Ancient Chinese lived an artistic and refined life, which included tea drinking, flower arrangement and, most importantly, the scholar’s four jewels — a writing brush, ink, an inkstone and paper.

Many artifacts remain to give us an idea of how these scholars lived, created and worked, and some of these are on display in an exhibition at the Zhejiang Museum through October 21.

The exhibition offers visitors a journey through how aesthetics evolved throughout a millennium. It is divided into two periods: The Song Dynasty (960-1279) and the Ming Dynasty (1368-1644).

During the Song Dynasty, the four most regular activities for scholars were burning incense, tea ceremonies, ink-wash paintings and flower arrangement.

It was a marked difference from the Tang Dynasty (AD 618-907) when people’s entertainment centered on equestrian sports and luxurious vessels made of gold and silver. Instead, the Song Dynasty turned to people’s inner emotions and a minimalist art style.

Song people absorbed elements from Buddhism, Confucianism and Taoism and applied them to designs of gardens, furniture and vessels.

They sublimated the sensual experience of tea, incense and flowers. They sought poetic meaning from ingredients and utensils.

Song people preferred porcelain censors because they are light and odorless. The censor was used to burn incense composed of sandalwood in a study room. Goblets and cylinder-shape censors were common in the Northern Song Dynasty (960-1127), while versions imitating millennia-old bronze vessels were found favor in the Southern Song Dynasty (1127-1279).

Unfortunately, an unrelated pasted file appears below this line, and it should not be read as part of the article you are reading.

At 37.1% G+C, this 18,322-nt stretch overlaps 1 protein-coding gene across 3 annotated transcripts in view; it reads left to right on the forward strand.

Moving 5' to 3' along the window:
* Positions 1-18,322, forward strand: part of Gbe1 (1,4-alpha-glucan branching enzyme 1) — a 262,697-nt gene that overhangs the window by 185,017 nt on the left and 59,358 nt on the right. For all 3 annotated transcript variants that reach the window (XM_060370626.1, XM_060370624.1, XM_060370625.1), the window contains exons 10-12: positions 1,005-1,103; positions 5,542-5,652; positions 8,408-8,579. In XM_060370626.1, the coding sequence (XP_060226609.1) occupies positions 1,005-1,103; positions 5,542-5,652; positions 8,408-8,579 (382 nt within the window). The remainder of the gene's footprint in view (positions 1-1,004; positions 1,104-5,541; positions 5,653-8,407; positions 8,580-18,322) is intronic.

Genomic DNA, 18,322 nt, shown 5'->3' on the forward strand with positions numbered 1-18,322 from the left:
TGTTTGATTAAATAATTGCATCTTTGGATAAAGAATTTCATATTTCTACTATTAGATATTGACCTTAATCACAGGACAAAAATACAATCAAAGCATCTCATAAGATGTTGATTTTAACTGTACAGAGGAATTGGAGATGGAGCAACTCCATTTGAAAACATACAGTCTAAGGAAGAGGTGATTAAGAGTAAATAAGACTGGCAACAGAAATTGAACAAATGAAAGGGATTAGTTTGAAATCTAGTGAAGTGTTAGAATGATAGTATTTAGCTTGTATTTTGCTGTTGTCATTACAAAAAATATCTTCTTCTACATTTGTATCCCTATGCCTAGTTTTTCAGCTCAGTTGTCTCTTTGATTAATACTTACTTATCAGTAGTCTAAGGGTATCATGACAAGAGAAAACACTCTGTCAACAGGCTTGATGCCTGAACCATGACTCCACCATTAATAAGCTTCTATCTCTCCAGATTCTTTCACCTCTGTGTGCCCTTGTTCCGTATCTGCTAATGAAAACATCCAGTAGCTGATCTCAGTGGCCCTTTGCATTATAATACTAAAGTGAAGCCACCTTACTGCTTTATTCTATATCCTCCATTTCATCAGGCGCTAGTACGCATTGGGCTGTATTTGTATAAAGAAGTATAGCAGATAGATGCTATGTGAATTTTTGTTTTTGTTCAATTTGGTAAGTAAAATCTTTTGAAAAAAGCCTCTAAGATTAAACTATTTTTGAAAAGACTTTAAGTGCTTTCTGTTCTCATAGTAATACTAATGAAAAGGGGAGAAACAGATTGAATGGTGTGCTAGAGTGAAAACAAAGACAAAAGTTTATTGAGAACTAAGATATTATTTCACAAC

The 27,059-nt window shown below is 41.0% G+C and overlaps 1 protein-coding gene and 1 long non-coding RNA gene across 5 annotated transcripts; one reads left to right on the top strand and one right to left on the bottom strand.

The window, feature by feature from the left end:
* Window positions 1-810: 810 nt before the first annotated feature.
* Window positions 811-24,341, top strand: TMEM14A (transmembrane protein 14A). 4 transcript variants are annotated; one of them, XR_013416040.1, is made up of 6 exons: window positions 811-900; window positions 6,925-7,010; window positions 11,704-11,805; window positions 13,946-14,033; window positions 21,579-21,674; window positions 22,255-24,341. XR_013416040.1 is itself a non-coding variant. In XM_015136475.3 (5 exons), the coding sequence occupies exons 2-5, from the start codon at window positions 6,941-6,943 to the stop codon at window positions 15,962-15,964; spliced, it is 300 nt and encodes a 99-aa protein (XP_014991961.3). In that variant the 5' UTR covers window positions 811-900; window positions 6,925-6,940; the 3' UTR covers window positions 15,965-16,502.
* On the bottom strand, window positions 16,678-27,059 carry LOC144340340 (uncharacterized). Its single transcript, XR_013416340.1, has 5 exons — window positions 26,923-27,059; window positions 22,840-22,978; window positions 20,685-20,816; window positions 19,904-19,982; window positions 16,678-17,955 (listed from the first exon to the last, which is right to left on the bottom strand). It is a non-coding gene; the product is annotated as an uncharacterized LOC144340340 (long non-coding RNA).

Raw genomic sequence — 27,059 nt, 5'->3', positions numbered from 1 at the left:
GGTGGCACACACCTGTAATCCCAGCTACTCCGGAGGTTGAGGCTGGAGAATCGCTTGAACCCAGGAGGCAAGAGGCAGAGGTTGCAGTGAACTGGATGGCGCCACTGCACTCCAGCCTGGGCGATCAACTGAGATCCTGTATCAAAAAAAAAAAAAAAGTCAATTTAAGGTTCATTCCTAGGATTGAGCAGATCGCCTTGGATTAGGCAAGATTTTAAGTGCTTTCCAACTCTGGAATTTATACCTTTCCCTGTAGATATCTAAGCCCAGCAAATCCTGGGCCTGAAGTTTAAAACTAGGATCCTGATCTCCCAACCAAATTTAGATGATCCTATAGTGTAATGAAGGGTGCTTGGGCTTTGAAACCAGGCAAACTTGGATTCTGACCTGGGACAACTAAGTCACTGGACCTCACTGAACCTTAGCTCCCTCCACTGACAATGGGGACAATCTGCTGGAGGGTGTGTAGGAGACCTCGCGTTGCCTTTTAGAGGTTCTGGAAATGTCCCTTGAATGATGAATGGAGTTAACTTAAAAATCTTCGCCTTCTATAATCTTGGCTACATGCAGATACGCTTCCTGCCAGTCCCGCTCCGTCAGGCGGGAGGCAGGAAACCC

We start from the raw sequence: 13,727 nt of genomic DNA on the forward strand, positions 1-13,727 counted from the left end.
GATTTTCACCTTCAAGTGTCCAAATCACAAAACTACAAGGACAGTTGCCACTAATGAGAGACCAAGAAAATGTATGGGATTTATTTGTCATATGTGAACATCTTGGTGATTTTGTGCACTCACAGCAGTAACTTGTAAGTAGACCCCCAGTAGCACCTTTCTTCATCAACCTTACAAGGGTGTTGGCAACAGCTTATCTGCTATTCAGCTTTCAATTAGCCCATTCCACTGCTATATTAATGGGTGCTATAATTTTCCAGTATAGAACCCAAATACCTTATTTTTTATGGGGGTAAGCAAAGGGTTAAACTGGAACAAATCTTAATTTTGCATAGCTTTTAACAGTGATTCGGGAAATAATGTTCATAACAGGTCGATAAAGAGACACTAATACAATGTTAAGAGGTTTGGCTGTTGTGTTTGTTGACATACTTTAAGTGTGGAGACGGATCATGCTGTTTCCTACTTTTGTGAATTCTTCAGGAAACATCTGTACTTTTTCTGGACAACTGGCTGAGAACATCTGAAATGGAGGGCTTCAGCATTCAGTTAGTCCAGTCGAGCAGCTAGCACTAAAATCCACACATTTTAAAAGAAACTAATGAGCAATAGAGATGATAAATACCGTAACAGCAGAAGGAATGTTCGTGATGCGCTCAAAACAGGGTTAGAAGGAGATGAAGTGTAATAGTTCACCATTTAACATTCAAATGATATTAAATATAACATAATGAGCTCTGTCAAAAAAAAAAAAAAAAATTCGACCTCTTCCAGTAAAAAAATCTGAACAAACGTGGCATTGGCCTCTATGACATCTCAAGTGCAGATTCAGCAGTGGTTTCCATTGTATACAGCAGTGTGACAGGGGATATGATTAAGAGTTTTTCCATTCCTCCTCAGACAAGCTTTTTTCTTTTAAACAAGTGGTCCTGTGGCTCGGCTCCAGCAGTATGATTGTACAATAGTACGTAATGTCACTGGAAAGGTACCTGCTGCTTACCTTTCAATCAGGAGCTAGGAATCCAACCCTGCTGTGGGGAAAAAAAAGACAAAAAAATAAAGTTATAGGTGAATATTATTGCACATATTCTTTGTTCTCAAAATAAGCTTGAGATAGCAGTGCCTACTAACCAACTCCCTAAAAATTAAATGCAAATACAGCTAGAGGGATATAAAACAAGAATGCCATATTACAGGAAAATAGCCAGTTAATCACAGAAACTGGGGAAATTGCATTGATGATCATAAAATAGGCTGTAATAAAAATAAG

Another trend among scholars was drinking tea. Tea symbolized life style, character and cultural identity. The exhibition includes exquisite tea utensils of the wealthy Lu Family in present-day Shaanxi Province.

More than 1,000 burial objects covering all aspects of life were unearthed from this family’s grave.

Flower arrangement is popular with white-collar ladies today but in the Song Dynasty it was an activity for scholars, who believed it showed the arranger’s philosophy and morality.

Common shapes of vases included meiping and antique styles modeled after vessels from the Shang (c. 16th century-11th century) and Han (206 BC-AD 220) dynasties. The imitations somehow reflected a trend of cultural renaissance and an admiration for traditional rituals. Common materials were copper, jade and bronze.

Meiping is tall, with a narrow base spreading gracefully into a wide body, followed by a sharply rounded shoulder, a short and narrow neck, and a small opening. It is traditionally used to hold plum branches.

The exhibition also highlights the scholar’s four jewels. An ideal inkstone should have an elegant shape and pattern, craftsmanship should be top-notch, and materials must be superb. In China, one of the best stones suitable for inkstones is the volcanic duan stone from today’s Zhaoqing in Guangdong Province.

The displayed duan inkstone is engraved with eight characters written by Yue Fei, a well-loved military general in the Southern Song Dynasty. Yue used a saying from the “Analects of Confucius” to express his aspirations and ambitions.

The Ming took on some aspects of the Song, but moved from political and social meanings of items to function and sensuality.

The highlight of the Ming Dynasty section of the exhibition is a white duan inkstone from Liu Rushi, one of the “Eight Beauties of Qinhuai” renowned in her time for her beauty and talent. Unlike the normal dark purple this one has a rare light color.


Date: Through October 21, closed on Mondays

Address: Zone E, West Lake Culture Plaza, 581 Zhongshan Rd N.

Admission: Free